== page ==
There are only two species in the Rail family that you are likely to see - Moorhen and Coot. If you see any of the others, you are very lucky indeed as they are secretive and lurk in the dense vegetation, rarely emerging into full view. Moorhens and Coots can be seen swimming on any pond in the district, or walking about their perimeter. They are quite happy to live in towns and parks as well as the countryside.
Moorhen Gallinula chloropus:
Often seen clambering about the vegetation on the banks of small streams or ponds. They are aggressive birds, always ready to pick a fight with other Moorhens, whether they are members of their own family troupe or intruders. They call frequently and posture towards or even attack other Moorhens, both on land and in the water. The nest is usually built on an island of thick vegetation and they may produce three broods in a season, with the older chicks helping to raise the younger ones. They are found wherever there is fresh water and are easily recognisable just by their characteristic ponderous gait. The adults have red bills with yellow tips and flick their tail constantly, displaying the white undertail flash. They appear to fly with considerable effort, flapping their wings wildly for not much apparent gain. Below, an adult and chick (a black ball of fluff) photographed in June in the pond at the Parc des Buttes-Chaumont in Paris.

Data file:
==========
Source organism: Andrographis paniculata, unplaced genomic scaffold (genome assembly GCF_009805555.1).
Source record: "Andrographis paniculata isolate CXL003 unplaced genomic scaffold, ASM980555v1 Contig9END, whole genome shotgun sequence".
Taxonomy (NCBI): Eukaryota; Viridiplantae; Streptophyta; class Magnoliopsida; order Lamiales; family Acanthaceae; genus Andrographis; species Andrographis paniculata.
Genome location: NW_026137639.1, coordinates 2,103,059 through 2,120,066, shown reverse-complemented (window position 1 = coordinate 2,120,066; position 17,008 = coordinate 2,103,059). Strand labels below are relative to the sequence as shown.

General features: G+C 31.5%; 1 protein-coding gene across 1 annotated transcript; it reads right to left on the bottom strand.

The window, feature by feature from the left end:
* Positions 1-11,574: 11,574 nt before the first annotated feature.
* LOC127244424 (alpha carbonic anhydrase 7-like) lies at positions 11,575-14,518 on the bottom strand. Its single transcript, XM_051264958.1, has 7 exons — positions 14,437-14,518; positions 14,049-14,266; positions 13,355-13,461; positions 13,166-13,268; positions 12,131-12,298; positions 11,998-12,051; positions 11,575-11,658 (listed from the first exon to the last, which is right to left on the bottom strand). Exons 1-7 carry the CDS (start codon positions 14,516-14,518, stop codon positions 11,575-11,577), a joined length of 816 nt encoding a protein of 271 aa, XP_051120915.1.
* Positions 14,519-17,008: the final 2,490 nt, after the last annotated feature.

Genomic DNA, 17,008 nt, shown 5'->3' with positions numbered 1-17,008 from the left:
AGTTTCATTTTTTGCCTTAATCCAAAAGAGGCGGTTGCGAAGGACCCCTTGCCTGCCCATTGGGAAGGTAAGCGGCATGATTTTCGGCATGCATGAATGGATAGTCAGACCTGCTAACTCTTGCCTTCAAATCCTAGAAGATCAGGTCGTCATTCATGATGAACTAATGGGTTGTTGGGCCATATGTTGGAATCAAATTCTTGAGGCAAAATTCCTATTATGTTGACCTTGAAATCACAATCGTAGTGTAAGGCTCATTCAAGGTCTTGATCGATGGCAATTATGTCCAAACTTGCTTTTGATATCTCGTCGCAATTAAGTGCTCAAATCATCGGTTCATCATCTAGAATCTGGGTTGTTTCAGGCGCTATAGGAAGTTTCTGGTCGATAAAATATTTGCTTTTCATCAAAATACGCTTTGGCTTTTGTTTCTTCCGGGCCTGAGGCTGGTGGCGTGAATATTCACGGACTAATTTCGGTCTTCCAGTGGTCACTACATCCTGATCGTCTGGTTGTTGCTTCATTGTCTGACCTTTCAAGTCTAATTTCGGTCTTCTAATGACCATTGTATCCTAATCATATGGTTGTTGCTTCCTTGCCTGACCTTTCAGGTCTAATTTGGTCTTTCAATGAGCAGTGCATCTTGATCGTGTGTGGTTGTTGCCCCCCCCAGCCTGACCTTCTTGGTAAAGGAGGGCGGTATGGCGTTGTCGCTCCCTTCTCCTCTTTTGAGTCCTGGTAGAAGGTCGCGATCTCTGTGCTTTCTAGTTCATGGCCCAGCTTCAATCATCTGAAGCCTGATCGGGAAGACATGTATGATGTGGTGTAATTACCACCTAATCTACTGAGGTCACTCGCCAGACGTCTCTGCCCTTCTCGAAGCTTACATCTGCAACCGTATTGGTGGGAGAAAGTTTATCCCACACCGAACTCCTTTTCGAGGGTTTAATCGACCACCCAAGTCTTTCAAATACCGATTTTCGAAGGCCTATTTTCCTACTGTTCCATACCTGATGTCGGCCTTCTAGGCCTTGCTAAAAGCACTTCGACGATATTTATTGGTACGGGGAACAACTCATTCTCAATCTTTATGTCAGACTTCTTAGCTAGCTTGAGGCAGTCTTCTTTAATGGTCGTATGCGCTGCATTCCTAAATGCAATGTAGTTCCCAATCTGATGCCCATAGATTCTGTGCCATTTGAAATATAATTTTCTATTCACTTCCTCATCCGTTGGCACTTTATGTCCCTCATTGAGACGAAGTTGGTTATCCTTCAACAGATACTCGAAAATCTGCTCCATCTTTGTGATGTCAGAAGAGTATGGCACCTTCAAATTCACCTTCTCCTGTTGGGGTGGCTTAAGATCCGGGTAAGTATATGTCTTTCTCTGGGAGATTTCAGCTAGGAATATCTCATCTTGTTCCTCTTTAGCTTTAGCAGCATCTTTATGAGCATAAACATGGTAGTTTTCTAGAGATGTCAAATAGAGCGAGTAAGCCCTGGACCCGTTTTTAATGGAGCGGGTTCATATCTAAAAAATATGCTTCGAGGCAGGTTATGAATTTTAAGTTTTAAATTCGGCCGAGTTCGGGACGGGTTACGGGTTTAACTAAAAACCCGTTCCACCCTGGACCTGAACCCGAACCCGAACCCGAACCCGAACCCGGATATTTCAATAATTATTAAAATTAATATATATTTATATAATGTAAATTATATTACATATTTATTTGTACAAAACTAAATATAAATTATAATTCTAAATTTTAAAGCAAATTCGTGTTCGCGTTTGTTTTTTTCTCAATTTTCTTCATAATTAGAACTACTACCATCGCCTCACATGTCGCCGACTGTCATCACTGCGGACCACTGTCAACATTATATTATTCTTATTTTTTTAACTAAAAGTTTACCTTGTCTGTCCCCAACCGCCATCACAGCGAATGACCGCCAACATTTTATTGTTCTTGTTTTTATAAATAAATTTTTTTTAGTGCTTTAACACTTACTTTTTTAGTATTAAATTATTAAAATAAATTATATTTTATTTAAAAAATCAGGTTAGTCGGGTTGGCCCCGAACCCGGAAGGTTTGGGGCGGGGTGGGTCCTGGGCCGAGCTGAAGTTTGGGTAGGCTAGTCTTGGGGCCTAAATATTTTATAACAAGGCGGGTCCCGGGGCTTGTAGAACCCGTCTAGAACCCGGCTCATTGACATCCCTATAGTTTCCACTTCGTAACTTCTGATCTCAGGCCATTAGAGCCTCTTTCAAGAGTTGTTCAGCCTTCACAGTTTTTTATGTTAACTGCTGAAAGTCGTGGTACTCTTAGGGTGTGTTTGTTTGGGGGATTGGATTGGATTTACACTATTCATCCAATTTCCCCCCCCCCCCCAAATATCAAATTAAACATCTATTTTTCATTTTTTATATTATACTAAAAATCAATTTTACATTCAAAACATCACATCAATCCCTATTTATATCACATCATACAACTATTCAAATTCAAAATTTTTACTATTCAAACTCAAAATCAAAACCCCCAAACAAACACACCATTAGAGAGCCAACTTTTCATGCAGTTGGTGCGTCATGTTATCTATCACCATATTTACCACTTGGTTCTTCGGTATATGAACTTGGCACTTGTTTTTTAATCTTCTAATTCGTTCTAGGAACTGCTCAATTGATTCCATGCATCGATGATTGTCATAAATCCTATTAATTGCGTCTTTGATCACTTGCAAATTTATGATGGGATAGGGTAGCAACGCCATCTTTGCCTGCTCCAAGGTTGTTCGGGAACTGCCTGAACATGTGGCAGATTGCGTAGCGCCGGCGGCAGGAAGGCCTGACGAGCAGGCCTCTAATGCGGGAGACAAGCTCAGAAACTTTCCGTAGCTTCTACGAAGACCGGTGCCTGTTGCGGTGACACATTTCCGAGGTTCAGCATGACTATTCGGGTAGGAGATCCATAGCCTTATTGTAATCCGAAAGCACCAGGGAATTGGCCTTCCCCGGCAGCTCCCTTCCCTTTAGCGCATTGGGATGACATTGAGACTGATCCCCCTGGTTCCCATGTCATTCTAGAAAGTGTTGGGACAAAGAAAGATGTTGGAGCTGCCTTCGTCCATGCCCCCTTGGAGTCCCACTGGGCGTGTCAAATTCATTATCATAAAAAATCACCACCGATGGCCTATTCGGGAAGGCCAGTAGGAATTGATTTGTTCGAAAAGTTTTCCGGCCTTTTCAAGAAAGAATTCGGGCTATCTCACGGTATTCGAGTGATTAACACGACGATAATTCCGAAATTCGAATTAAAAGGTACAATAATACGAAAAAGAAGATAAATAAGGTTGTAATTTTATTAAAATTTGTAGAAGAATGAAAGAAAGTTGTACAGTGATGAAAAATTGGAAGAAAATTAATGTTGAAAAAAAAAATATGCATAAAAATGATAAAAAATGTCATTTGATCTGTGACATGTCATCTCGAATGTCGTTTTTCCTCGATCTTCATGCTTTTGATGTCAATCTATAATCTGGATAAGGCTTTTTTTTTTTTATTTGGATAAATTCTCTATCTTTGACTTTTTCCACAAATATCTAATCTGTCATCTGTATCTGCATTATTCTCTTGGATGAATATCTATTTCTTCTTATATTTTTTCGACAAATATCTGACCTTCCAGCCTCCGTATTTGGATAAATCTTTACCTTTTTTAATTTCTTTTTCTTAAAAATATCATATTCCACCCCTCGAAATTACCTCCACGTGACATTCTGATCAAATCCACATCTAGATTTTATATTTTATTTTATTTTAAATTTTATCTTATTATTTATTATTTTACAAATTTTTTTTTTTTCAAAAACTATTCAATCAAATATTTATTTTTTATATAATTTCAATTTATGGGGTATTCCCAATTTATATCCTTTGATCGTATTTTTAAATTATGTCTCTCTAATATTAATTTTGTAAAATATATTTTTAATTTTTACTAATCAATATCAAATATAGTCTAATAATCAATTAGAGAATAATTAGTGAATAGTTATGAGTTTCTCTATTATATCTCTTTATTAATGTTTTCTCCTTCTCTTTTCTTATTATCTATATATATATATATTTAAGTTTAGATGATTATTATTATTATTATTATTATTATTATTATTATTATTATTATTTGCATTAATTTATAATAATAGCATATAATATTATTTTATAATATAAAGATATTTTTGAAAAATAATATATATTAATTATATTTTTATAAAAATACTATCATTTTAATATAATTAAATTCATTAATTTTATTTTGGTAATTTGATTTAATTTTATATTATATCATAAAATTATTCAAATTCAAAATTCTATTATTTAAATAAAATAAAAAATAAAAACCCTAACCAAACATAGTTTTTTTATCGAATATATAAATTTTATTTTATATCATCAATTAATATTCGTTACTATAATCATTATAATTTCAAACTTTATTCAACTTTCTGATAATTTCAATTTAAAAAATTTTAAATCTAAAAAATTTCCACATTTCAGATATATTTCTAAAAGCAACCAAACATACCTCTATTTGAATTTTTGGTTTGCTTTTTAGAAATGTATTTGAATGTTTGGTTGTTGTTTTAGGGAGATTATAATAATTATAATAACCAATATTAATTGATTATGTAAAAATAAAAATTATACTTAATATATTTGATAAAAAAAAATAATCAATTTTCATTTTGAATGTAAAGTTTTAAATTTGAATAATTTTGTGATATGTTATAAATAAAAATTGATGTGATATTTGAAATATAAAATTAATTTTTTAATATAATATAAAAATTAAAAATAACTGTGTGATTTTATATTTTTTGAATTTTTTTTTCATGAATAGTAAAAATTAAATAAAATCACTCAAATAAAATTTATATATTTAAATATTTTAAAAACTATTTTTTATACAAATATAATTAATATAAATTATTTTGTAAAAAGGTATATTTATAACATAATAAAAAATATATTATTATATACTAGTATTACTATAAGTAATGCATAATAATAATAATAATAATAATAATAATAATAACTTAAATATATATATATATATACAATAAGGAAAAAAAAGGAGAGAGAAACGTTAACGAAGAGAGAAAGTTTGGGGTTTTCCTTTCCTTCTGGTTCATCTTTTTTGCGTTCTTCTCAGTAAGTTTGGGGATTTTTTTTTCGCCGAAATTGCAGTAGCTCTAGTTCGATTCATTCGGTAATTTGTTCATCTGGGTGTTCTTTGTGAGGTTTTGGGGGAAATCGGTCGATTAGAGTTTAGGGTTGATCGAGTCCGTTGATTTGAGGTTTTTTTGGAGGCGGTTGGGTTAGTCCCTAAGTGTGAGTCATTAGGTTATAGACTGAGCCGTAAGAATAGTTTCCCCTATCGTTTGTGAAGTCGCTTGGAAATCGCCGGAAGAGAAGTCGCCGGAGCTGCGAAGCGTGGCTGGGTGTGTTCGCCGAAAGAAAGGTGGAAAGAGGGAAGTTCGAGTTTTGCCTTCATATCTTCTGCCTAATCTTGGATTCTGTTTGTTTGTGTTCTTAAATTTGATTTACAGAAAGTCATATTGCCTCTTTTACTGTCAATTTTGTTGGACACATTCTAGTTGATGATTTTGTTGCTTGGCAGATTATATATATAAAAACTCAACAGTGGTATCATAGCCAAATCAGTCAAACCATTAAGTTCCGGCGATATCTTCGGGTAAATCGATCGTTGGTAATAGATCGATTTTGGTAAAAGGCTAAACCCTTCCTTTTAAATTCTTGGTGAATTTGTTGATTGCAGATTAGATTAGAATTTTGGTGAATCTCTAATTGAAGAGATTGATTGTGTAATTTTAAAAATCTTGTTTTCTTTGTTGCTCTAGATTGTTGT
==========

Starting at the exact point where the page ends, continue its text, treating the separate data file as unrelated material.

Dramatic Decorations at Chenonceau - Over the Christmas and New Year period the Chateau of Chenonceau added to its fairytale image by installing the most dramatic and dazzling seasonal decora...